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Werner Vogels

Werner Vogels
Werner Vogels (Image credit: markralston/Getty Images)

As one of the architects behind Amazon’s cloud services, Vogels drives technological innovation at scale. Following a stint in the Royal Netherlands Navy in his youth, Vogels went into cancer research and soon realized “it wasn’t the field for me.” He shifted to computing research, focused on large-scale distributed computing (and is now deemed one of the world’s top experts on ultrascalable systems). 

Vogels has seen many industries, including media and entertainment, leverage cloud agility to roll out new applications and innovate faster. “The original M&E processes and workflows were developed in a time where you didn’t have modern cloud capabilities and everything existed onsite,” he said. “So collaborating with another studio often meant literally shipping hard drives back and forth. But, we’ve started to see this model flip on its head.” He says AWS now helps M&E customers with “everything from broadcast and film production workflows, to visual effects and rendering, to live and on-demand streaming” and that customers use AWS “to collaborate in ways they couldn’t before.”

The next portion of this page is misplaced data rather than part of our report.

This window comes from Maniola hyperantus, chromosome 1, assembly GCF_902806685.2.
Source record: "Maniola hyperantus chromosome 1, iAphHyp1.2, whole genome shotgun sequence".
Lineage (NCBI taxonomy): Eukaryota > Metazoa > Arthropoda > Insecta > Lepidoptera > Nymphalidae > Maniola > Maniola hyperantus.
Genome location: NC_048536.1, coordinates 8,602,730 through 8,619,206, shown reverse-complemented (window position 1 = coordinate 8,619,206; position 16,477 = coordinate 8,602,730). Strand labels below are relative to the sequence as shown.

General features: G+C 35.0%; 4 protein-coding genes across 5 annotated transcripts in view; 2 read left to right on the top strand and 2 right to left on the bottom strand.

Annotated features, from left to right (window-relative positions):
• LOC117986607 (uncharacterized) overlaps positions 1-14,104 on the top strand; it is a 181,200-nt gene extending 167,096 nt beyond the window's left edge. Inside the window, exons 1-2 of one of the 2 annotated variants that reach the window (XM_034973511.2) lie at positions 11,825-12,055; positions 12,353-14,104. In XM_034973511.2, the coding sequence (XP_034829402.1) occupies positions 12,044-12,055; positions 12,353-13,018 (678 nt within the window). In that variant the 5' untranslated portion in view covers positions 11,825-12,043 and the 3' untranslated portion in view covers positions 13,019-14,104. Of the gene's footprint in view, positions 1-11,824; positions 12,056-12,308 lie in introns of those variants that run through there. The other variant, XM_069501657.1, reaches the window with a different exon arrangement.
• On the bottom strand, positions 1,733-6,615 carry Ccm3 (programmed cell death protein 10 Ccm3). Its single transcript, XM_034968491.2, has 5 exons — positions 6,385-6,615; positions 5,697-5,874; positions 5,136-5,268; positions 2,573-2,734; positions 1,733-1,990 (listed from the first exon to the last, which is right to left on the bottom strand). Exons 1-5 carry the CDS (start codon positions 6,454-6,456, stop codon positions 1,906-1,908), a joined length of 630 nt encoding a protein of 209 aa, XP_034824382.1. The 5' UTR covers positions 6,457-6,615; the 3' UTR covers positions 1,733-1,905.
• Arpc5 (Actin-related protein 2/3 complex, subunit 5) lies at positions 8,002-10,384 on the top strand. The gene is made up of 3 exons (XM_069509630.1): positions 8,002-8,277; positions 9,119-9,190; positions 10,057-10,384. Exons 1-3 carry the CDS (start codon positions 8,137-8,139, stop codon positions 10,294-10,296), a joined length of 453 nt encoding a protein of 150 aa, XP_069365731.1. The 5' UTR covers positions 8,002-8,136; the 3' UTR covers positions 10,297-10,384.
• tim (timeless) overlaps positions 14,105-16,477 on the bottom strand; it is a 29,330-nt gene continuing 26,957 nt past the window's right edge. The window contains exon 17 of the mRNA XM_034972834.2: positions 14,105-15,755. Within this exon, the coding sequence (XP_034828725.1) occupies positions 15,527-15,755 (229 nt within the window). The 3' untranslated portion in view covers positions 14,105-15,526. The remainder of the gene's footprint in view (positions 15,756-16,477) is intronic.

Vogels described many use cases where M&E companies are using AWS, highlighting how Hulu uses AWS to support more than 50 channels for its Live TV offering; how Netflix uses more than 100,000 server instances on AWS, and how Amazon Prime uses AWS for seamless targeted advertising. Other clients include CBS Interactive (CBSi), which employs the cloud to support major events such as March Madness and the Super Bowl at speed and scale, and film franchises like “Avatar” and the “Lord of the Rings” film franchises, which use visual effects from Weta powered by AWS. Vogels emphasized that customers are at the heart Amazon’s innovation. A recent example of that is the 2019 Tech Emmy Award-winning work that Discovery and Fox NE&O (of Walt Disney Television) undertook to shift their media supply chains to the cloud with AWS and partners at SDVI Corp. and Evertz Technologies. 

Werner expects that with changing dynamics and economic demands, media companies will continue to move their businesses to the cloud “to make their video infrastructures more automated and scalable so that they can put all their energy into innovating new services.” The cloud will enable “high-quality viewing experiences with low latency and no buffering,” Vogel noted. He also foresees the growing use of machine learning for highlight creation, video clipping, live subtitling, metadata extraction and interactive features such as polling and live chat to engage more deeply with viewers.